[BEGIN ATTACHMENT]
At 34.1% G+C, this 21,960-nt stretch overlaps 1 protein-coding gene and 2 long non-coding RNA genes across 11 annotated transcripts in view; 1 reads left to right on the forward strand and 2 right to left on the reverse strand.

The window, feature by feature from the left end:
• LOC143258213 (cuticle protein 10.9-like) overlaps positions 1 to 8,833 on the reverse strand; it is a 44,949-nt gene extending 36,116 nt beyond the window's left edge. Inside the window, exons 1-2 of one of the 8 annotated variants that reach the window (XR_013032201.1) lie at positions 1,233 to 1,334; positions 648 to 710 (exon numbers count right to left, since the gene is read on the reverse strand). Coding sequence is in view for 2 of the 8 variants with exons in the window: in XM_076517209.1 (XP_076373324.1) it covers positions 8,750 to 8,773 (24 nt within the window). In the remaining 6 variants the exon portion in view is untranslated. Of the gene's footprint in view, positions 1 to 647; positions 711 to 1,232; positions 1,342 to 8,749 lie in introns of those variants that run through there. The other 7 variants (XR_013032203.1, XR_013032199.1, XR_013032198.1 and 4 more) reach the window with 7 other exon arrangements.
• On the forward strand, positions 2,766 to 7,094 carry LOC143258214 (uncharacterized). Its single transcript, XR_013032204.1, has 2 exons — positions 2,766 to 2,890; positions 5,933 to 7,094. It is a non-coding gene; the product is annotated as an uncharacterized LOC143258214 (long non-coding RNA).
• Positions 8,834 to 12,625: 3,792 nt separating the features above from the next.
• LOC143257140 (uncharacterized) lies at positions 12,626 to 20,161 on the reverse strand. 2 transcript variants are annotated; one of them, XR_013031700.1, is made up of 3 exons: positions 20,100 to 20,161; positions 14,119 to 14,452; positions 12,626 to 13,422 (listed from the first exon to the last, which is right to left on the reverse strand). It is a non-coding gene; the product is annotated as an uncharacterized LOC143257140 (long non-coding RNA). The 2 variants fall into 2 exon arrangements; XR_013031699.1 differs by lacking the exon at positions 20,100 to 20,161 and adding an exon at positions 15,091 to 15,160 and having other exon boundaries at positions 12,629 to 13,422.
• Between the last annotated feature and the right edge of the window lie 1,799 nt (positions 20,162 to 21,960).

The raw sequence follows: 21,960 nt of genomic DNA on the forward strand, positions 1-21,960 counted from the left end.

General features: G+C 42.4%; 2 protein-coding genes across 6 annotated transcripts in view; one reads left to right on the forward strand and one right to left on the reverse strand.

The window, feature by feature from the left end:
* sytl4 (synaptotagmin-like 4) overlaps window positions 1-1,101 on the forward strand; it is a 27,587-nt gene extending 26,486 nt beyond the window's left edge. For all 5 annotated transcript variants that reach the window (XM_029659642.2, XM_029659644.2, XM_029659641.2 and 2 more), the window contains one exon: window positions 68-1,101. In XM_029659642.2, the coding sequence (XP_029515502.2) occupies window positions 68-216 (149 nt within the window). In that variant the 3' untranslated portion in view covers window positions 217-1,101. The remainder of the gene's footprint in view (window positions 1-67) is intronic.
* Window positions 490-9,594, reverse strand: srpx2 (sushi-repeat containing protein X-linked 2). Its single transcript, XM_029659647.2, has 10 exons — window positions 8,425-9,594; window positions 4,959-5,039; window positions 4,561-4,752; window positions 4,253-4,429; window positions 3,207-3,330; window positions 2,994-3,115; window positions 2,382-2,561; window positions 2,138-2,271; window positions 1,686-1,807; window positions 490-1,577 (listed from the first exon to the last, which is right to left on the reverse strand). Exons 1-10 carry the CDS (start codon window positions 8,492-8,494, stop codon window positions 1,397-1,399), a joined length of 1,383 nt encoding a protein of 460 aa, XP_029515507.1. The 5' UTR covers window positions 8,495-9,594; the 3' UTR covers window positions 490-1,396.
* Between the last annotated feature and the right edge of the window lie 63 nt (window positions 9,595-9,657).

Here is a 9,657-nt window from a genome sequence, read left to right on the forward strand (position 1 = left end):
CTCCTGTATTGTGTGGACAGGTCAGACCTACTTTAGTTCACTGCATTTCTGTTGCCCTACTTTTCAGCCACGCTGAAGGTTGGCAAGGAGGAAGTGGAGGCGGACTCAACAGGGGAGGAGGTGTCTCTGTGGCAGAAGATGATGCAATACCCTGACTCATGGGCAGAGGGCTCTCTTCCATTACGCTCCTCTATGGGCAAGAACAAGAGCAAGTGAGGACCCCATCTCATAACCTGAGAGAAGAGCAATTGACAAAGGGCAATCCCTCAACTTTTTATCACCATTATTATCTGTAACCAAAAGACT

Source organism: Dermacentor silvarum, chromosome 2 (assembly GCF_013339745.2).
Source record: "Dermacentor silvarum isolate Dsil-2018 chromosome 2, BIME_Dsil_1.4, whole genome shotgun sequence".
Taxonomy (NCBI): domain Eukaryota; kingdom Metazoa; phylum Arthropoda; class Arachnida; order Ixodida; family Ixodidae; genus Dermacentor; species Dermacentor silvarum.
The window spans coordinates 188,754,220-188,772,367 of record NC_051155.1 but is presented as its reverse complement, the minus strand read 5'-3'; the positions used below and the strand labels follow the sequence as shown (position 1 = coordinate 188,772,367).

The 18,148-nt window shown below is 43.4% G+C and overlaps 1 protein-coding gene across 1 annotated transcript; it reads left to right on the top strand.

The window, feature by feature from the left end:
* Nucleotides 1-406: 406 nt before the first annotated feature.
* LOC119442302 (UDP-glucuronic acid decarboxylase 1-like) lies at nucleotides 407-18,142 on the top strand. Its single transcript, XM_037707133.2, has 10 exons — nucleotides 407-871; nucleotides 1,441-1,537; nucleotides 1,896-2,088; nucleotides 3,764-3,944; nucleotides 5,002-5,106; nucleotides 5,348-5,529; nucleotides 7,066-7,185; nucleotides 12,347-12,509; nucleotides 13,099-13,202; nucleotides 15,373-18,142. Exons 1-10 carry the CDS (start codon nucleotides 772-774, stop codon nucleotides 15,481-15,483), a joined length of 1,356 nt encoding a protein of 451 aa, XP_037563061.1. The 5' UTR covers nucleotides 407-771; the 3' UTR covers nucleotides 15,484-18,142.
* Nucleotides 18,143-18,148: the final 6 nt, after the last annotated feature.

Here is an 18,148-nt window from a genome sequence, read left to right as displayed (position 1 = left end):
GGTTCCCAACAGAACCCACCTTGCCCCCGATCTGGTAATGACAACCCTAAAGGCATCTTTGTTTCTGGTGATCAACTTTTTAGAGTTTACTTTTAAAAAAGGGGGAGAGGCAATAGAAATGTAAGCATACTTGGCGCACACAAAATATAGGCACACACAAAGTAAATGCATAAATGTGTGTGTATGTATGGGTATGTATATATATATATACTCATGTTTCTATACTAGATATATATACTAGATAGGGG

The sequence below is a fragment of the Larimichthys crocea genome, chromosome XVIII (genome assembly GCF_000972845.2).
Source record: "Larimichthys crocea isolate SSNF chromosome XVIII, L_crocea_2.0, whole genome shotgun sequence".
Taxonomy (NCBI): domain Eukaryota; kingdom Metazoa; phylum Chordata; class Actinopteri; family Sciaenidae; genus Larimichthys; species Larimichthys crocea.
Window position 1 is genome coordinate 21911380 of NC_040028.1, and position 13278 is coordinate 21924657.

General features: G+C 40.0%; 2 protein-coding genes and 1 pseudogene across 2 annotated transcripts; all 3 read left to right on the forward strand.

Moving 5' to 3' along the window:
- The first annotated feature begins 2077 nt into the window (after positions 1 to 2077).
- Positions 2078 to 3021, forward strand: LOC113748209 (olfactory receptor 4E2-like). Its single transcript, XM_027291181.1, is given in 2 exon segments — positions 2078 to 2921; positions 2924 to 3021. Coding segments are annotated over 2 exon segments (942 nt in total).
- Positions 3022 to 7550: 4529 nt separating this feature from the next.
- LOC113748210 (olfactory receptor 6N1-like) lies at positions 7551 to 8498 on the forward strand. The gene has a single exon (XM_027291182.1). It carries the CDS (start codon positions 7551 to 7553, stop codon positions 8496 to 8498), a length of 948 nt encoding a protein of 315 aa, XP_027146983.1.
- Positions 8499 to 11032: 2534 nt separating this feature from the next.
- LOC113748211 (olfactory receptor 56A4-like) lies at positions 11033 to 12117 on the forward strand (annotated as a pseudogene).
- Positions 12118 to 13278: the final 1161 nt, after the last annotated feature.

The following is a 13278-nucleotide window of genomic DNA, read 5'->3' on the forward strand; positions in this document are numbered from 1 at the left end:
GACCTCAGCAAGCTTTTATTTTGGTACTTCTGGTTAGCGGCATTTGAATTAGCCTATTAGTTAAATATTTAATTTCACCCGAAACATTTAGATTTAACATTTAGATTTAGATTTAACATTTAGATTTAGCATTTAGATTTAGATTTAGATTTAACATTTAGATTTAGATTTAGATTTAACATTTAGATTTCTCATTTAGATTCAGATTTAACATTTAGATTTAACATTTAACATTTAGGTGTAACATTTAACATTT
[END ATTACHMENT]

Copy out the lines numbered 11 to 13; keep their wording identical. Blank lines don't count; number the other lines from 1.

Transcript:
* sytl4 (synaptotagmin-like 4) overlaps window positions 1-1,101 on the forward strand; it is a 27,587-nt gene extending 26,486 nt beyond the window's left edge. For all 5 annotated transcript variants that reach the window (XM_029659642.2, XM_029659644.2, XM_029659641.2 and 2 more), the window contains one exon: window positions 68-1,101. In XM_029659642.2, the coding sequence (XP_029515502.2) occupies window positions 68-216 (149 nt within the window). In that variant the 3' untranslated portion in view covers window positions 217-1,101. The remainder of the gene's footprint in view (window positions 1-67) is intronic.
* Window positions 490-9,594, reverse strand: srpx2 (sushi-repeat containing protein X-linked 2). Its single transcript, XM_029659647.2, has 10 exons — window positions 8,425-9,594; window positions 4,959-5,039; window positions 4,561-4,752; window positions 4,253-4,429; window positions 3,207-3,330; window positions 2,994-3,115; window positions 2,382-2,561; window positions 2,138-2,271; window positions 1,686-1,807; window positions 490-1,577 (listed from the first exon to the last, which is right to left on the reverse strand). Exons 1-10 carry the CDS (start codon window positions 8,492-8,494, stop codon window positions 1,397-1,399), a joined length of 1,383 nt encoding a protein of 460 aa, XP_029515507.1. The 5' UTR covers window positions 8,495-9,594; the 3' UTR covers window positions 490-1,396.
* Between the last annotated feature and the right edge of the window lie 63 nt (window positions 9,595-9,657).